For all its stylish visuals, Sofia Coppola's The Bling Ring is most masterful in depicting something you can't see at all: scent. In perhaps the film's most powerful shot, Rebecca, the ringleader of the teenaged thieves, sprays herself with Lindsay Lohan's perfume. Having broken into Lohan's house, Rebecca stands at the mirror (archly kept off-screen) and picks up a large bottle of Lohan's own signature fragrance. In slow motion footage, she tilts up her chin and sprays the fragrance on her neck, right, then left, and then sniffs the stopper. She sniffs the air, too, taking in the scent while she gazes into that mirror. It's as clear a depiction as any of one young woman trying to summon and submit to the identity and personality of another.
And then you see it: a tiny patch of moisture shining on Rebecca's neck. As she turns her head to admire herself in that unseen mirror, the perfume she has sprayed sits on her skin and reflects the light. More than the mirror, the reflection we cannot see, that tiny glint of light on Rebecca's neck conveys everything we need to know about the movie's main character. She is vain, yes, but she has lost her identity in the superficialities of other identities -- in the clothes and shoes and jewelry she pilfers from celebrity homes. She sees not herself in the mirror, but some fantasy self made up of the trophies she uses as a disguise. It's in spraying Lohan's perfume on her neck that Rebecca achieves that complete dissolution of herself into someone else.
We all know the power of a fragrance to evoke a person. Chanel No. 5 takes us back to our mother's embraces before evenings out. A powdery rose summons our grandmother, or a favorite aunt. Still, despite or perhaps because of the power of scent to evoke memories and stories, it is depicted in literature or art rarely and with difficulty. Patrick Süskind comes closest to success with his 1985 novel Perfume, about an 18th-century nose who violently cultivates the scents of young women as ingredients for his highly sought-after perfumes. Süskind uses fragrance as both plot engine and lens (pardon the mixed metaphor) through which the reader takes in the narrative. Our experience of reading the book becomes an experience of tracking a scent. M.J. Rose's recent The Book of Lost Fragrances similarly uses perfume to drive the plot, though it tends to limit its treatment of scent to the perfumes concocted by the protagonist's family -- one of which scents has the ability to send its sniffer into a past life. Perhaps the master of scent-writing is George Orwell, whose The Road to Wigan Pier is remarkable for its emphasis on the noxious odors of working-class England. Still, for Orwell, scent is little more than a marker of class. He registers and represents smells not for the scents themselves but as signals of squalor.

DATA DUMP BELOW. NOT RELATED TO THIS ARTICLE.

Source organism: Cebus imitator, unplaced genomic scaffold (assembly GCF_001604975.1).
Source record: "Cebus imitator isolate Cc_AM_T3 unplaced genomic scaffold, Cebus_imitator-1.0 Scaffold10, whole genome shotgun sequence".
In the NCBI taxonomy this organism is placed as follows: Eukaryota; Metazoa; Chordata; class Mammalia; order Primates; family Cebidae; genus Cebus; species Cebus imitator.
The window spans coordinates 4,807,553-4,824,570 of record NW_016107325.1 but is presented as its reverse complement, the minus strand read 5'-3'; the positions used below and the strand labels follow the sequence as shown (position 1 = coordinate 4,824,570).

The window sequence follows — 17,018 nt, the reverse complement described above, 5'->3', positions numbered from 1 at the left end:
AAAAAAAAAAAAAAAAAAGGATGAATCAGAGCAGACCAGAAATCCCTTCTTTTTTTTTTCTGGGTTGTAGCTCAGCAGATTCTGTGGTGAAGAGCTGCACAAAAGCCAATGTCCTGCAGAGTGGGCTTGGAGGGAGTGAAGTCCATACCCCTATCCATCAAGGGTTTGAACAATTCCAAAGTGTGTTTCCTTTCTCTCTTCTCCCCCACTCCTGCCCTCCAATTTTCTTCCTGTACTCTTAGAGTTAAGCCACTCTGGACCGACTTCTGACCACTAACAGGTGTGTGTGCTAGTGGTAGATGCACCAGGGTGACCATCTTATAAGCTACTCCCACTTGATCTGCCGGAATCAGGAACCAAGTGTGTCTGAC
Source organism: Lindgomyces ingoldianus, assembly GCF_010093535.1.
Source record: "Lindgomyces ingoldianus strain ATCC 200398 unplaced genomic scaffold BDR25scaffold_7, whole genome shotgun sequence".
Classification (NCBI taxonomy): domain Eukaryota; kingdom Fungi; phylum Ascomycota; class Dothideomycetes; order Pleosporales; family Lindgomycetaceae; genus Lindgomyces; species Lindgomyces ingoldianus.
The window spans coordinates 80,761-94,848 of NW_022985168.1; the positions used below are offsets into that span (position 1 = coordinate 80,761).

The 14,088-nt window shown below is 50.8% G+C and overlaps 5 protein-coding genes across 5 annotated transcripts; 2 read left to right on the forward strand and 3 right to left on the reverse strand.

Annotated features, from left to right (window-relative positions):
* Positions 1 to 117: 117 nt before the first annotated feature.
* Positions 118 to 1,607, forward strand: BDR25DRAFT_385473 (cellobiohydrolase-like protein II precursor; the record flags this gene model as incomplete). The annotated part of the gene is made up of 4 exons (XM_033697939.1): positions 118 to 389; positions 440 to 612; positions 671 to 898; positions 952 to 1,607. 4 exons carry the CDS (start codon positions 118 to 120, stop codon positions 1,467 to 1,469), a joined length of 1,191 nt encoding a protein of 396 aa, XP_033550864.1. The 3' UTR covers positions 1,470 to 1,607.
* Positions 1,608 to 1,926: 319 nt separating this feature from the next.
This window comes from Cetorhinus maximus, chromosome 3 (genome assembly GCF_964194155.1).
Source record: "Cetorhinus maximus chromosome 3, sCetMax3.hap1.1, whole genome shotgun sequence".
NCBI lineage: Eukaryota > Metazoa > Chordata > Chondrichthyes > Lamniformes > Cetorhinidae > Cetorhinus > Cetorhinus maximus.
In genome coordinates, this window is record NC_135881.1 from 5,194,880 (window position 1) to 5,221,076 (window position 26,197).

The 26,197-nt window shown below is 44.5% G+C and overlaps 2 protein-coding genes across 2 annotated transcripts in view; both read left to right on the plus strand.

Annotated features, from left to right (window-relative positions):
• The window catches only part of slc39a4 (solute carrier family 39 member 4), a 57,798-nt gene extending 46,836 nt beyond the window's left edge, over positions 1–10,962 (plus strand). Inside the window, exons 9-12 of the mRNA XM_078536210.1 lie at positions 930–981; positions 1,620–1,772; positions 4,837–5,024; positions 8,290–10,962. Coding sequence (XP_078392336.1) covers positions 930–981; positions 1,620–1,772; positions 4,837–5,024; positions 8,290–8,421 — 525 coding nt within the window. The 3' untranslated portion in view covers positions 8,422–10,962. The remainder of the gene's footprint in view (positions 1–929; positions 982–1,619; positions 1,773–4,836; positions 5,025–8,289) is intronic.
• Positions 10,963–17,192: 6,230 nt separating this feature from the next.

In The Bling Ring, we have neither a writer's description, nor an actual perfumer's smell to tell us what it smells like as Rebecca stands in Lindsay Lohan's bedroom. But we have that bit of reflected light, masterfully introduced into the slow-motion shot. This is no whiff of Chanel No. 5, no Proustian scent-moment taking us back to the past. Coppola uses perfume to convey the way Rebecca is trying to conjure not a memory but an ambition: Rebecca isn't remembering the Lindsay Lohan she knows: she is memorizing the Lohan she wants to become. The image of Rebecca baring her neck to the spray of fragrance would suffice to convey that message. But the sight of that tiny patch of moist perfume, captured before it dries down, shot in the moment that it is leaving its scent on the skin -- that is when Coppola dramatizes scent. Scent's seductiveness, its stealth, its transformative power are all on display. It's a kind of cinematic alchemy: liquid turning to light, offering scent, taking identity, offering up a new self.